The most vexing and thought-provoking parts of an exploration of Sims, his career, and his accolades are that the more one reads, the less clear the situation becomes. The facts surrounding his life and accomplishments are not controversial. It is the analysis of these events or, rather, determining the best manner in which to interpret his legacy, that remains of great debate. There also exists a confusing and somewhat disconcerting disconnect between the perspective of the medical literature and the nonmedical literature regarding the merits of Sims’ work, with the medical literature (in general) shining a more favorable light on the physician.14 Given the complex history and our current vantage point, should Sims continue to be extolled as a groundbreaking surgeon, or should his actions be placed in the same category as Nazi physician atrocities of World War II12 or the Tuskegee syphilis experiment?13
As we stated in the beginning of this editorial, the disagreement surrounding Sims does not question any of the eventual outcomes: he did in fact develop new lifesaving techniques with a zeal and passion verging on the messianic. But it becomes evident upon evaluating Sims’ actions over the course of his lifetime that he did not feel that it was necessary to obtain informed consent or use appropriate analgesia and anesthesia during experimental surgery on patients who were slaves. Although the 2 potential perspectives that fall out of an analysis of Sims’ life are fairly clear, they are somewhat difficult to reconcile:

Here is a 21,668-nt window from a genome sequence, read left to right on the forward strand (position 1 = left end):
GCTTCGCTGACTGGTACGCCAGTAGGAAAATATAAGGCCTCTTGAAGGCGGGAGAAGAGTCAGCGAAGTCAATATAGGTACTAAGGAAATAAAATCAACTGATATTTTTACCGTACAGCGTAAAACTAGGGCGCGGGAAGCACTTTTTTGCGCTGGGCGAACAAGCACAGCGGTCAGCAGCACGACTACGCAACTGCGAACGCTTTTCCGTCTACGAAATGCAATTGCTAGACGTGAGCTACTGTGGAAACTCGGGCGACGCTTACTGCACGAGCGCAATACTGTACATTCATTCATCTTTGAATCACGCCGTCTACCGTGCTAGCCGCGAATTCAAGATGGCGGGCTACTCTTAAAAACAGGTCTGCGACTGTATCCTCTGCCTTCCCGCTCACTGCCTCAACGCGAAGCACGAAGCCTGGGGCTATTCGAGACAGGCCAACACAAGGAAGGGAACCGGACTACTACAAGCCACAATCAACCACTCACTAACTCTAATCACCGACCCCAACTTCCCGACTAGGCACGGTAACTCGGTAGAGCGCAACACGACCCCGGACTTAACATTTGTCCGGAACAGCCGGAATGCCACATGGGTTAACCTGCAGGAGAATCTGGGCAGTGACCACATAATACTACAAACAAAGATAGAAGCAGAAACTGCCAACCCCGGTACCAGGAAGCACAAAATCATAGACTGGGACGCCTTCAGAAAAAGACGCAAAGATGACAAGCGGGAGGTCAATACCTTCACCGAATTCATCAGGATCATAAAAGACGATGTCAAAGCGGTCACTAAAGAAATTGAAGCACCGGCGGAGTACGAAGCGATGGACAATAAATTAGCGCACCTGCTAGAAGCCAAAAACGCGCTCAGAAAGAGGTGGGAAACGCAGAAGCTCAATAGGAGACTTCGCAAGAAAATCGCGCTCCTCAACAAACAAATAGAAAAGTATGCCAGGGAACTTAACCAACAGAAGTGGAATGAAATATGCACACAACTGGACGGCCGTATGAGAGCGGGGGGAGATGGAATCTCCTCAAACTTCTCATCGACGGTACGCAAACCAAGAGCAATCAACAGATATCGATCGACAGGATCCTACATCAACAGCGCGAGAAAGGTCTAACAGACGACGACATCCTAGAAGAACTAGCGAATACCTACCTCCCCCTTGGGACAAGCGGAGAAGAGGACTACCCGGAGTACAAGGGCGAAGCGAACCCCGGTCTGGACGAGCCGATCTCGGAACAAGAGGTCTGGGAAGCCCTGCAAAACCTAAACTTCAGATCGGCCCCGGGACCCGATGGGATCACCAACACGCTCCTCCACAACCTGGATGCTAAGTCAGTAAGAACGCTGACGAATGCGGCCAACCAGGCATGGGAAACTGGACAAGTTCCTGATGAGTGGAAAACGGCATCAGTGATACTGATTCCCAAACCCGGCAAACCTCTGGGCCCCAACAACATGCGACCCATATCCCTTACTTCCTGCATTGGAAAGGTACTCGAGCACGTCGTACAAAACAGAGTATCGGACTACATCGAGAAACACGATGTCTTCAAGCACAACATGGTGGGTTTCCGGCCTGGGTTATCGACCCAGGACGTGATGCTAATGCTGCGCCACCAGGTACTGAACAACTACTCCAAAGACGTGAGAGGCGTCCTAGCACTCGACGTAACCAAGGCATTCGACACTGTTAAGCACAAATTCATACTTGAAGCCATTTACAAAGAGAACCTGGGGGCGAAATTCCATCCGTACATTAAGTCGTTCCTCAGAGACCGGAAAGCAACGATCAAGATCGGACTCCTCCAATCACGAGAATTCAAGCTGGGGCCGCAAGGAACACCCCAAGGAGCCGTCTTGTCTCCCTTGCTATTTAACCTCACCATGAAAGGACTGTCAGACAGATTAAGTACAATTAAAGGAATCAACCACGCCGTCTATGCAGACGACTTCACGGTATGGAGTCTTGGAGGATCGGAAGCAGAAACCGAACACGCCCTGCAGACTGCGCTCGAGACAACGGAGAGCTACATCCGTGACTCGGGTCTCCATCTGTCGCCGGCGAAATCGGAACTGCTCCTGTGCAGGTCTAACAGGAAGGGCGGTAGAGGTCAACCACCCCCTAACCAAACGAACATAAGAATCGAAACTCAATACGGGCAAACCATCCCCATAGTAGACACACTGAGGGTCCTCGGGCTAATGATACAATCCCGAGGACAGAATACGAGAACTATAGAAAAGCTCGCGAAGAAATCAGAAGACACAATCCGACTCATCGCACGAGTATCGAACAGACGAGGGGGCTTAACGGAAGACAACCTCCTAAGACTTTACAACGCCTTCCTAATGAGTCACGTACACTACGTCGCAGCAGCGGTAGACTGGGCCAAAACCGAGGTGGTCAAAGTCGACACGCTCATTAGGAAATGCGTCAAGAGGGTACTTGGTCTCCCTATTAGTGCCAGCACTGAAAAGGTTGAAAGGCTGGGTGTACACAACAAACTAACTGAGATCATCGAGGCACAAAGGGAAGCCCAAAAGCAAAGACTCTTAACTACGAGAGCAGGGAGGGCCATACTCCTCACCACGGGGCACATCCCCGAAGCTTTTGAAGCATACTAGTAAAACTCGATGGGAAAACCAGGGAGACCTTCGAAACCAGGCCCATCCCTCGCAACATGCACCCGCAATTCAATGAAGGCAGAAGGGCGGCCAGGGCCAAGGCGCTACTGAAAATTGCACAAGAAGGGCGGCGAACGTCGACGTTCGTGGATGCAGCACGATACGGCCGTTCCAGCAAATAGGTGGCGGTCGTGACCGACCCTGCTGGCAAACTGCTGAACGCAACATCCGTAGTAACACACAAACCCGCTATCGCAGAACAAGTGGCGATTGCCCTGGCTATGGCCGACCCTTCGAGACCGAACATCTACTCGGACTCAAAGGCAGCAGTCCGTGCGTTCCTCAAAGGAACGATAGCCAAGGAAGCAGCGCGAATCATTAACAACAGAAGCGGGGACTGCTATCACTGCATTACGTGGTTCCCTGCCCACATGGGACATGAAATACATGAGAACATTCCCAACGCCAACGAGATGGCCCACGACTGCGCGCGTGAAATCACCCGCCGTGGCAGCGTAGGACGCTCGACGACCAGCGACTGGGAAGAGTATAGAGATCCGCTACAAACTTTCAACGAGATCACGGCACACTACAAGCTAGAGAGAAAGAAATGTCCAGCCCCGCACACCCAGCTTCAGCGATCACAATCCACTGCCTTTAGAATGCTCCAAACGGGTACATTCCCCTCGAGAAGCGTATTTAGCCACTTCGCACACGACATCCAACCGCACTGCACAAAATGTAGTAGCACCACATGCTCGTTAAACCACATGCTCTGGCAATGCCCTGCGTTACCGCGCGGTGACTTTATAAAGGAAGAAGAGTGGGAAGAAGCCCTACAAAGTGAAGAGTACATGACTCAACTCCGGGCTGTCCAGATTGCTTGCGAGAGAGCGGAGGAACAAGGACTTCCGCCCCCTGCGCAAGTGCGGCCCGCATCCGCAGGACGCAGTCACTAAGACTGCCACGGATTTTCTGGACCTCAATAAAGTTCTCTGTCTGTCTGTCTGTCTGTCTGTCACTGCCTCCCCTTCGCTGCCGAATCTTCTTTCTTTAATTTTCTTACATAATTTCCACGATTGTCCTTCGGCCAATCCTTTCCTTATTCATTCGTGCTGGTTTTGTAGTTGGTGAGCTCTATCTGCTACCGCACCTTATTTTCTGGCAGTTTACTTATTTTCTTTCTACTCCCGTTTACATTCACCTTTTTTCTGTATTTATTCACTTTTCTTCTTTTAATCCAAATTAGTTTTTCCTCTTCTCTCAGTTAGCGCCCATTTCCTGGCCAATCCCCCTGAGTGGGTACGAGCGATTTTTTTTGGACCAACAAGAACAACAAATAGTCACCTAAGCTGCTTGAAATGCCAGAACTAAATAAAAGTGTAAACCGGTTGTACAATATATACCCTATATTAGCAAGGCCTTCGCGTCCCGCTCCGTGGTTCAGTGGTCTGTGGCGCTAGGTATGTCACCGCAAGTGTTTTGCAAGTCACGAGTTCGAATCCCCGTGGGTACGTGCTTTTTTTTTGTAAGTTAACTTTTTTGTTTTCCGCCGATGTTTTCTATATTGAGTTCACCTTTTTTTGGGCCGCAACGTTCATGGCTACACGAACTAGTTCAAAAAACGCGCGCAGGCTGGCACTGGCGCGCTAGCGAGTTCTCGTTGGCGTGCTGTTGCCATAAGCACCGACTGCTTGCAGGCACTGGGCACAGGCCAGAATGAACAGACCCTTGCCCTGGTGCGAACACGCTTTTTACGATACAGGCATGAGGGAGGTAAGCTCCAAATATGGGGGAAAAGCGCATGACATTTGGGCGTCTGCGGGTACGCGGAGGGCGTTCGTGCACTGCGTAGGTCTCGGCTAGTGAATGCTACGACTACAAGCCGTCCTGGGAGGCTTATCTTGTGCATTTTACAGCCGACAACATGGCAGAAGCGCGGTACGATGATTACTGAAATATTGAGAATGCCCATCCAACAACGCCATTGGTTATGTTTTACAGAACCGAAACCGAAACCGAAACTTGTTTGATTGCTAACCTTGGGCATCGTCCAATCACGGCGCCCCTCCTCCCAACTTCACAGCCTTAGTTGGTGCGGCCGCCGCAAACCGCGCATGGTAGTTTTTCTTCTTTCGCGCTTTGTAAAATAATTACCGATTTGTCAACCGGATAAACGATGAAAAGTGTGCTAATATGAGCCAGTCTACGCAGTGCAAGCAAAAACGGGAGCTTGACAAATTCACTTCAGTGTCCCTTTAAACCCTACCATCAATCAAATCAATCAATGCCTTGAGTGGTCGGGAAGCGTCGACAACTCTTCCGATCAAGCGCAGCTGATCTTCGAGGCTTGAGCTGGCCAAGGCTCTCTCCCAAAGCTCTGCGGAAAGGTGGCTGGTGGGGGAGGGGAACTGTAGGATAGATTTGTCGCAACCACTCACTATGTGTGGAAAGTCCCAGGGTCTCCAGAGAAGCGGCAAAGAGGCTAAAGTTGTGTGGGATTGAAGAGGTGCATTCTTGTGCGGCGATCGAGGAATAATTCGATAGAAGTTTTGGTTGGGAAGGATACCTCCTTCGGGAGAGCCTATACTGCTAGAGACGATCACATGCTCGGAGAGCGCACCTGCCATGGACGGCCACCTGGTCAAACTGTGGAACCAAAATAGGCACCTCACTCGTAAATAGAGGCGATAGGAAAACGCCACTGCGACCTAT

Perspective 1: He performed experimental surgery on enslaved women without informed consent and without anesthesia. This behavior is reprehensible, and he should not be the lauded hero of medical history that he has become. There is simply nothing to discuss: his immoral deeds speak for themselves.